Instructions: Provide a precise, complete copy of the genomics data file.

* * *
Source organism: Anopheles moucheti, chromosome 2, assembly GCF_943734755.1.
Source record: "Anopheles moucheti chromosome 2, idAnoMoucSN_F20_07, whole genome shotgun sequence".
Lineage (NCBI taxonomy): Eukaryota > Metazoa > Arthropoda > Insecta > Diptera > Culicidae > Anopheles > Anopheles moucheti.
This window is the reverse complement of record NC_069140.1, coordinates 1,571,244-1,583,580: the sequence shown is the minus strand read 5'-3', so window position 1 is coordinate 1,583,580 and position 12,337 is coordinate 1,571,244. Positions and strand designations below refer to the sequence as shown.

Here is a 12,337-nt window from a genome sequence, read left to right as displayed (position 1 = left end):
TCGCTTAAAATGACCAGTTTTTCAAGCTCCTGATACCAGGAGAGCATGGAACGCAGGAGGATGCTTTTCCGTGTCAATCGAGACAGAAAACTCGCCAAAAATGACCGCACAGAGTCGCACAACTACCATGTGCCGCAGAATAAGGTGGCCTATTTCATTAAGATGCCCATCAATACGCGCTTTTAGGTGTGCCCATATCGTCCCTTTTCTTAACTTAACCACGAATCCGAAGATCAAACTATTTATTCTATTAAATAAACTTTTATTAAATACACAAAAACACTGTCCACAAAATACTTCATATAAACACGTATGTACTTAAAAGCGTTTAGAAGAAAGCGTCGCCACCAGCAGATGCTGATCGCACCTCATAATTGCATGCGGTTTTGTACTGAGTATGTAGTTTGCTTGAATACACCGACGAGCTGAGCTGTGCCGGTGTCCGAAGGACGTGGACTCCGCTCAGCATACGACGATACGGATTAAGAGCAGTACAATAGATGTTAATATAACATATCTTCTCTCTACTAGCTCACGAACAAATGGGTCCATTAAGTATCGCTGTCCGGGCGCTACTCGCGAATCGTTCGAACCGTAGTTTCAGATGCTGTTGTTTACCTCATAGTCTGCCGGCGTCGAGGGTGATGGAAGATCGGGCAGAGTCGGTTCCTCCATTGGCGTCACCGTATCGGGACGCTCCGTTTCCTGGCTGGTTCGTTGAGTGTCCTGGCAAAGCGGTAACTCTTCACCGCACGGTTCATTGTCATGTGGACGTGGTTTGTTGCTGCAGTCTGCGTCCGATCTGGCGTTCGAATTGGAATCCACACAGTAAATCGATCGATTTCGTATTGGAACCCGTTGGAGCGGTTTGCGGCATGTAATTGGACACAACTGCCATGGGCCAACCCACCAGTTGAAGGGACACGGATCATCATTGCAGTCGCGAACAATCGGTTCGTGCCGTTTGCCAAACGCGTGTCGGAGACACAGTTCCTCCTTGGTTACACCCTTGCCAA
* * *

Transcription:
Source organism: Anopheles moucheti, chromosome 2, assembly GCF_943734755.1.
Source record: "Anopheles moucheti chromosome 2, idAnoMoucSN_F20_07, whole genome shotgun sequence".
Lineage (NCBI taxonomy): Eukaryota > Metazoa > Arthropoda > Insecta > Diptera > Culicidae > Anopheles > Anopheles moucheti.
This window is the reverse complement of record NC_069140.1, coordinates 1,571,244-1,583,580: the sequence shown is the minus strand read 5'-3', so window position 1 is coordinate 1,583,580 and position 12,337 is coordinate 1,571,244. Positions and strand designations below refer to the sequence as shown.

Here is a 12,337-nt window from a genome sequence, read left to right as displayed (position 1 = left end):
TCGCTTAAAATGACCAGTTTTTCAAGCTCCTGATACCAGGAGAGCATGGAACGCAGGAGGATGCTTTTCCGTGTCAATCGAGACAGAAAACTCGCCAAAAATGACCGCACAGAGTCGCACAACTACCATGTGCCGCAGAATAAGGTGGCCTATTTCATTAAGATGCCCATCAATACGCGCTTTTAGGTGTGCCCATATCGTCCCTTTTCTTAACTTAACCACGAATCCGAAGATCAAACTATTTATTCTATTAAATAAACTTTTATTAAATACACAAAAACACTGTCCACAAAATACTTCATATAAACACGTATGTACTTAAAAGCGTTTAGAAGAAAGCGTCGCCACCAGCAGATGCTGATCGCACCTCATAATTGCATGCGGTTTTGTACTGAGTATGTAGTTTGCTTGAATACACCGACGAGCTGAGCTGTGCCGGTGTCCGAAGGACGTGGACTCCGCTCAGCATACGACGATACGGATTAAGAGCAGTACAATAGATGTTAATATAACATATCTTCTCTCTACTAGCTCACGAACAAATGGGTCCATTAAGTATCGCTGTCCGGGCGCTACTCGCGAATCGTTCGAACCGTAGTTTCAGATGCTGTTGTTTACCTCATAGTCTGCCGGCGTCGAGGGTGATGGAAGATCGGGCAGAGTCGGTTCCTCCATTGGCGTCACCGTATCGGGACGCTCCGTTTCCTGGCTGGTTCGTTGAGTGTCCTGGCAAAGCGGTAACTCTTCACCGCACGGTTCATTGTCATGTGGACGTGGTTTGTTGCTGCAGTCTGCGTCCGATCTGGCGTTCGAATTGGAATCCACACAGTAAATCGATCGATTTCGTATTGGAACCCGTTGGAGCGGTTTGCGGCATGTAATTGGACACAACTGCCATGGGCCAACCCACCAGTTGAAGGGACACGGATCATCATTGCAGTCGCGAACAATCGGTTCGTGCCGTTTGCCAAACGCGTGTCGGAGACACAGTTCCTCCTTGGTTACACCCTTGCCAA